Workin' for a Living

Janet Gong knows a thing or two about hiring students. As the associate vice chancellor of Student Affairs at University of California-Davis (UC-Davis), the 30 departments under her wing constitute the largest employer on campus. In fact, collectively it hires more than 50 percent of students on campus at UC-Davis — a number that runs into the thousands — to be in charge of everything from supervising buildings to driving the double-decker London buses around the community. Students are also paid to step in as sports referees, peer instructors, clerical support“and everything in between. Pretty much anything you can imagine,” says Gong.

And that’s child’s play considering what’s going on down the road at California State University, Chico, where students own and run the Bell Memorial Union — including the bookstore and marketplace — and will soon have the same responsibilities for a new recreation center under construction. According to Braydan Young, the business management junior who serves as vice president of Facilities and Services at this Associated Students corporation set up to handle the logistics, the plan employs 600 students at the union alone. The Wildcat Activity Center will add at least 100 part-time and full-time new jobs as Associated Students seeks workers to oversee maintenance, security and even spotters for the climbing wall.

The arrangement will no doubt become a hot model for the future. Y2M: Youth Media and Marketing Networks, a full-service marketing services agency in Boston specializing in the college arena, recently reported that 76 percent of survey respondents plan to work during their first year of college. More than half (54 percent) plan to work part-time 10 to 30 hours a week, 17 percent will opt for work-study opportunities and five percent intend to go full-out, working 40+ hours a week.

Common sense says those numbers will grow, especially after the Department of Education recently increased interest rates on Stafford loans, the largest federal student loan program, by 1.84 percentage points to 7.14 percent. Plus, loans now stand at 7.94 percent after a similar rate hike.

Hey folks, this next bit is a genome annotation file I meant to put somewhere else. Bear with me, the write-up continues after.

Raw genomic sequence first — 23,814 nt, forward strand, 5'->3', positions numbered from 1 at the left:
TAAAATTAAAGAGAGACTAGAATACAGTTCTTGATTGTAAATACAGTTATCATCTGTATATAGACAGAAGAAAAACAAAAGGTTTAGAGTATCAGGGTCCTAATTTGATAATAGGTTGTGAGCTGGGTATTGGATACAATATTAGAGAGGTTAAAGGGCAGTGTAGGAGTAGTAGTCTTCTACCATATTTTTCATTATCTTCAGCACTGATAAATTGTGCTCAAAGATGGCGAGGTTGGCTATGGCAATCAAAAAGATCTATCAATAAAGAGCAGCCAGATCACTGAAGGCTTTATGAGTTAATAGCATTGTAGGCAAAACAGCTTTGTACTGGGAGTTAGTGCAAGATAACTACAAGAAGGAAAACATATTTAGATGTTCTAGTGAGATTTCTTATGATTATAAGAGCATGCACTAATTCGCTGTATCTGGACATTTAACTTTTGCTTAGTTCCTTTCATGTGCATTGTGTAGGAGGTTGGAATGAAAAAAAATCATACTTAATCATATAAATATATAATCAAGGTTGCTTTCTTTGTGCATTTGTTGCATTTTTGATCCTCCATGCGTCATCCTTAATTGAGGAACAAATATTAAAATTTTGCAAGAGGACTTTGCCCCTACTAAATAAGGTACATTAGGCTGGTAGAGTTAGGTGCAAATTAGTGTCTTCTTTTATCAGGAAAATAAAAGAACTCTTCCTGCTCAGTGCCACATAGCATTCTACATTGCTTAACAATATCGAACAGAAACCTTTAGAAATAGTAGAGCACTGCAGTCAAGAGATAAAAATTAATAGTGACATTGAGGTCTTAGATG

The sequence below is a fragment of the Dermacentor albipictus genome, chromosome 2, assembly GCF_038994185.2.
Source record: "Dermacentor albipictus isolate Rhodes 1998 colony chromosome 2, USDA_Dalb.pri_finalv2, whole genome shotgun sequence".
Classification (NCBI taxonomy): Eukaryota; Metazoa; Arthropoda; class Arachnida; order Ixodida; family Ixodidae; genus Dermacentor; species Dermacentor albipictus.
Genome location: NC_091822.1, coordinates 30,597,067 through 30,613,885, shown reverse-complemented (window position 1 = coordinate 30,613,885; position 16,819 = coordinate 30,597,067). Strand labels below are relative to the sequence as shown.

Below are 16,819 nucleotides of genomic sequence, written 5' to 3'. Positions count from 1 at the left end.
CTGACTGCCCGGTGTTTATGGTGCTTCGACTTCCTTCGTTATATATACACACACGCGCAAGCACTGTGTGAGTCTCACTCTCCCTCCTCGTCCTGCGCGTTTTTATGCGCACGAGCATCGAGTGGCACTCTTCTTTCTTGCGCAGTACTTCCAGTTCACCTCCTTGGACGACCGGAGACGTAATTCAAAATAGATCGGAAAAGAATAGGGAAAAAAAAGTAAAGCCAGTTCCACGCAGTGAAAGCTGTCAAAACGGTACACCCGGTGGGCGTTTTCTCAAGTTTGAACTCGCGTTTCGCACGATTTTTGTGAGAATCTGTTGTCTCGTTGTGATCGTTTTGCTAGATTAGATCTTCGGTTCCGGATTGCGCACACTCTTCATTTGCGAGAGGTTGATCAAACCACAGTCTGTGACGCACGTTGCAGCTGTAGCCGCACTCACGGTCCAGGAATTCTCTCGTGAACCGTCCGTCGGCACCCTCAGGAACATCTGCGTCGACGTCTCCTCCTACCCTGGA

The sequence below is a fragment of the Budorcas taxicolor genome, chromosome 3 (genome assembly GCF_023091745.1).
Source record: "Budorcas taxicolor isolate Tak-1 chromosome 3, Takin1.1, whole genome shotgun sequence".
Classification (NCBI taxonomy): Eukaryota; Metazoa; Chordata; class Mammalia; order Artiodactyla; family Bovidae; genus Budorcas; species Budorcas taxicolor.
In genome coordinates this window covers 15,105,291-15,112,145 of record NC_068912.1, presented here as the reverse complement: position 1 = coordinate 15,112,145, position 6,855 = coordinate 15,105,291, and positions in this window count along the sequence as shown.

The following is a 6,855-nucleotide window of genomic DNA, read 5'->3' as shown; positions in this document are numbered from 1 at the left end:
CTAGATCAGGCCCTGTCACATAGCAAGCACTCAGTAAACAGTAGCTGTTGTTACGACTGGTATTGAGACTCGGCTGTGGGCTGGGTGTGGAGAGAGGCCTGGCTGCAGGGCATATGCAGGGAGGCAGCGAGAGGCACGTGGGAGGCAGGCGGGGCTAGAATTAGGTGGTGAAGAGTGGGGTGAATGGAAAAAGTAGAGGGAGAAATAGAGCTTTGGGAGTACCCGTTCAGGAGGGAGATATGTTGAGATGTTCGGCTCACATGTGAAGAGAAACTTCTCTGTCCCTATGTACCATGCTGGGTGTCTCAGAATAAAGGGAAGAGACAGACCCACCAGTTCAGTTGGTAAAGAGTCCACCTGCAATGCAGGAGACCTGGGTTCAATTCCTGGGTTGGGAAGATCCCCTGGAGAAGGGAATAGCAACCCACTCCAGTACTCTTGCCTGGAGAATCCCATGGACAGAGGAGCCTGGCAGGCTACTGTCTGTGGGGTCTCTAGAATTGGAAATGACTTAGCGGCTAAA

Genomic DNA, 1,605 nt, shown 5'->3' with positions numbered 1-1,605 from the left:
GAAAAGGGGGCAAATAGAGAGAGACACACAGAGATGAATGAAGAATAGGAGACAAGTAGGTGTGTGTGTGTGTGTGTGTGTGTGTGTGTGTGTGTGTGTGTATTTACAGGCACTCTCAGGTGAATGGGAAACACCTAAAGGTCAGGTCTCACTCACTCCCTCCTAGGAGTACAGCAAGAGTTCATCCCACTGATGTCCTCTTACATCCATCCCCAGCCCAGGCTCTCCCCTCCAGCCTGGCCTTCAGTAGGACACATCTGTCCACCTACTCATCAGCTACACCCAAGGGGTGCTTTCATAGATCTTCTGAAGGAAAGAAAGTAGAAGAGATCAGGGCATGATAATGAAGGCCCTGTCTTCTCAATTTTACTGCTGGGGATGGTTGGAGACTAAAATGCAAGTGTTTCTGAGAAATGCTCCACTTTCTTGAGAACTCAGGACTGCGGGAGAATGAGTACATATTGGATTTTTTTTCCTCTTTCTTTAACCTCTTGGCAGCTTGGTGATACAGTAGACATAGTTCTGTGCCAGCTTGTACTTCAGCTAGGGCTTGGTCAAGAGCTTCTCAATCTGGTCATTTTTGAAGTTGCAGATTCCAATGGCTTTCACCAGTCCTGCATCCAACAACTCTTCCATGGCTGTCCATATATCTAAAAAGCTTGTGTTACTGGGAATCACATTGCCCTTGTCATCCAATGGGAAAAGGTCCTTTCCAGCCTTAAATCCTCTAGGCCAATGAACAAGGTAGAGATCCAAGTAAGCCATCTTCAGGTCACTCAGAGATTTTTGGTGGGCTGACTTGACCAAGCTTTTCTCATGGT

But finances aren’t the single driver, Gong points out. Campus jobs allow students to bring practical application to their academic work. For instance, biology, chemistry or physics majors working in a laboratory have the flexibility to apply what they learn in the classroom on the job and vice versa. “That makes learning real and significant,” she says. “It also reinforces their career options and their intentions about graduate study. Not to mention, students would be hard-pressed to find another employer as flexible and understanding of study conflicts than a university, adds Therese Hoehne, SPHR, director of Human Resources at Aurora University in the Chicago suburbs. Nor do they waste precious time with a commute — most jobs are a few minutes’ stroll away.

It’s certainly not a one-way street when it comes to counting the advantages, administrators assure. For starters, student workers are the best and brightest of their peers, in Gong’s experience. “They bring to us a great ability to be innovative, energetic, curious and smart about what they are doing. They bring the most current knowledge, what they have learned in the classroom from world-class facilities. As an employer, that is a very desirable set of characteristics,” she says. Student workers at UC-Davis have helped departments find more effective avenues, particularly when it comes to technology.

Warning: It’s Not All Roses

However, there is a point of diminishing returns. Research at UC-Davis shows that working on campus helps student succeed academically — as long as they’re not working too many hours. The sweet spot begins to fade after 13 hours a week, and once a student begins working 20 hours or more, academic success decreases, Gong reports.

At finals time, getting even a dozen hours out of a student can be a huge challenge, administrators across the country agree. Even working around sporting events and other campus activities presents a strain. Linda Olson, executive director of Communications at Eastern University in St. Davids, PA, lists the time factor as the biggest challenge of having students on the payroll. “There is always some sort of conflict that can come up, and the main thing is to be flexible, “ she says.